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Tuesday, February 9, 2016


Whatever happened to John Beilein? Seems like he was the hottest thing going just a short time ago. Now it looks like he's headed the way of the "Pet Rock".

Okay, maybe more like the "Hula Hoop". You know, a novelty toy that you pick up every so often to play with, just to remember what it was like when you first got it. But not something that would entertain you on a regular basis.

My, how the Mighty have fallen! Tom Izzo was playing second-fiddle to Beilein in the minds of so many Michigan fans, and now it looks like fiddling might suit the Old Apple Farmer better than coaching basketball.

The word out of Ann Arbor is that UM is "as good as they can be right now". The head coach says his players aren't the problem, it's not a lack of effort, they're just not good enough. They need to get better, or they need to get better players. Lord only knows, if Beilein could just get some talented freshmen, he'd send these good-for-nothings packing before they get a chance to sniff their senior seasons in yellow-and-blue.

The Wolverines had their mini-run and now it's over. They finished atop the conference standings and made it to the third weekend of the Big Dance. They sent players to the NBA, many in the First Round. They literally eliminated "Senior Day" since their young players were so darned good. But not so much anymore, eh?

Look what happened to basketball recruiting at Michigan since those glory days of yesteryear:
2013 Recruiting Class:  This group was ranked #11 by 247-Sports. That's a good enough group to build a successful program if you can score this high every year.
2014 Recruiting Class:  This group was ranked #27 by 247-Sports. That would be like an "inbetween recruiting year" for Tom Izzo. You can survive with classes like this, provided they are surrounded by better groups.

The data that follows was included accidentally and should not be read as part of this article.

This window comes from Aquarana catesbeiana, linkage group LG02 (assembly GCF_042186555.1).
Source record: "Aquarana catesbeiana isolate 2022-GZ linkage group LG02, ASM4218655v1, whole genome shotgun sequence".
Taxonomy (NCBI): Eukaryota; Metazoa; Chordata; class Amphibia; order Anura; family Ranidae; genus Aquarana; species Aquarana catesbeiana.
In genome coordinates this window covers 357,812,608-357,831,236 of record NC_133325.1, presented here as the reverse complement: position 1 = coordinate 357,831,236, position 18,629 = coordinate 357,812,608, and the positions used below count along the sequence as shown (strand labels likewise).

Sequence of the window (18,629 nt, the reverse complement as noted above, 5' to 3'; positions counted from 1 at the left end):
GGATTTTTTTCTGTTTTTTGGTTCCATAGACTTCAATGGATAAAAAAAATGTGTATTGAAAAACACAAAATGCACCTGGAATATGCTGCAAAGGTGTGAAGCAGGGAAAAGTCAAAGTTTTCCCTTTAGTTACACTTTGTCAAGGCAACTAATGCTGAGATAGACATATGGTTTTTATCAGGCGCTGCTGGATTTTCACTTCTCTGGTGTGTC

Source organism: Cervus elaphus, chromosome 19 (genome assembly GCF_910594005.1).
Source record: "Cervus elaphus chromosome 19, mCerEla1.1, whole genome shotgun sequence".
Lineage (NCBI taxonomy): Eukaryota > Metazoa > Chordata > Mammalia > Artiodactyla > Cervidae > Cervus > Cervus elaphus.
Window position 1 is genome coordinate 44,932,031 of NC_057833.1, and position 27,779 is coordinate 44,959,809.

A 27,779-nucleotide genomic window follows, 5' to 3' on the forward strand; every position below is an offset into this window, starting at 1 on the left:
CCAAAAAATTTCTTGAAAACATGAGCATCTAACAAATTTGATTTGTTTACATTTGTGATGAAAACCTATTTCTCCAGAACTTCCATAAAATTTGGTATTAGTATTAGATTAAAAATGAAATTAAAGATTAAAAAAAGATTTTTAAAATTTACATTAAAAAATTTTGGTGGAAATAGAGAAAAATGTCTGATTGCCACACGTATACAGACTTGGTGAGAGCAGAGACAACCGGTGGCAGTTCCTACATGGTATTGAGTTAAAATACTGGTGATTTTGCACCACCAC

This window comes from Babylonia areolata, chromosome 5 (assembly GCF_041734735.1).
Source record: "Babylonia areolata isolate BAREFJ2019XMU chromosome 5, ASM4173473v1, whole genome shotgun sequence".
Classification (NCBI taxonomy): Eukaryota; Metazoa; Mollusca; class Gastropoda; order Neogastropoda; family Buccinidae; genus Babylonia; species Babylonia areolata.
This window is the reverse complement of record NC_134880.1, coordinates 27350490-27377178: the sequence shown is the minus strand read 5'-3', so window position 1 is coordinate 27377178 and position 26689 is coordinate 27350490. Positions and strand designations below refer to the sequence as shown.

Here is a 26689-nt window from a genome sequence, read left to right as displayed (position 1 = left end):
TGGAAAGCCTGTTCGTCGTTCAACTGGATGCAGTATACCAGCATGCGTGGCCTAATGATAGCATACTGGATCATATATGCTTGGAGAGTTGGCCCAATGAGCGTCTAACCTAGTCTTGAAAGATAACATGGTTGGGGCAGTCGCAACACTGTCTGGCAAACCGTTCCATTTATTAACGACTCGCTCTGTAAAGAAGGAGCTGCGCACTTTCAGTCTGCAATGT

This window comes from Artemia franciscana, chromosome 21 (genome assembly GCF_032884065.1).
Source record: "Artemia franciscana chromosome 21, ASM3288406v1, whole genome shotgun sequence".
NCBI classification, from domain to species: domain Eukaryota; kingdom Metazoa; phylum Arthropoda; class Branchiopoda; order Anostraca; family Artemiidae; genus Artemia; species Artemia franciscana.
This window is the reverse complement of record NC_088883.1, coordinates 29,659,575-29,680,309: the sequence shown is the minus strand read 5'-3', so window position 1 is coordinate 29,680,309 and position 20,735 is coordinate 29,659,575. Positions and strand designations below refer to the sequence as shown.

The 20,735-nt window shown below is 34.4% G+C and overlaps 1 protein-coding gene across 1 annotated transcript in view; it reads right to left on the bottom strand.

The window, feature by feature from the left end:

2015 Recruiting Class:  This group was ranked #106 by 247 and was unranked by Rivals. This is a "dead-class". You really can't have this happen more than once per decade in a successful program. And you need to follow it up with a super-haul the next season.
2016 Recruiting Class:  These guys just signed last November and got a ranking of #25 by 247-Sports and #28 by Rivals. It's another inbetween-class, not a huge problem by itself, but look at the ranking of the previous group. The only way a program could sustain success with two or three groups like UM has recruited would be to score a Top Five class the following year.
So what can John Beilein do to improve his recruiting in order to salvage his program? This brings us to the main thrust of the question currently facing University of Michigan Men's Basketball:

Should John Beilein start doing
"sleep-overs" to get better players?

The UM folks think it's fine,
and it seems to be working for Jim Harbaugh.

Heck, the Catholic Church built their dynasty on the same principles, and they seem to be surviving just fine.

Maybe John Beilein should grab his most colorful jammies, pack up his overnight kit, and start working the Midnight Circuit, ala Coach Jim. Beilein knows a lot of campfire songs from his apple-picking days, so he can serenade the young hoopsters to dream-land while regaling them with glorious stories of shooting 50 three-pointers in a single game. To help them relax and fall asleep, he can assure them they will not be expected to play defense at UM. If the academic challenge of a four-year degree from Michigan seems too daunting, he can explain that he's not looking for a full four years from anyone; just a couple of seasons, then move on before you get too old.

We expect Beilein to pick up the ball right where Jim Harbaugh left it for him. If the Wolverines get better in the future, maybe Harbaugh won't spend time in the visitor's locker-room at half-time while his home team is getting a butt-kicking on the court.


 ****** The purpose of this web site is to expose the mainstream media bias that consistently portrays Michigan in a favorable light under any and all circumstances. We present current facts and review historical records to show that UM is not all they are cracked up to be. This process involves information that is negative by nature, offered as a counter-balance to the biased picture we all see on a regular basis in the mainstream media. These negative facts may involve Wolverine teams, players, coaches, administrators, and/or fans. We are here to prove that Michigan is NOT AS DIFFERENT as they want us all to believe.

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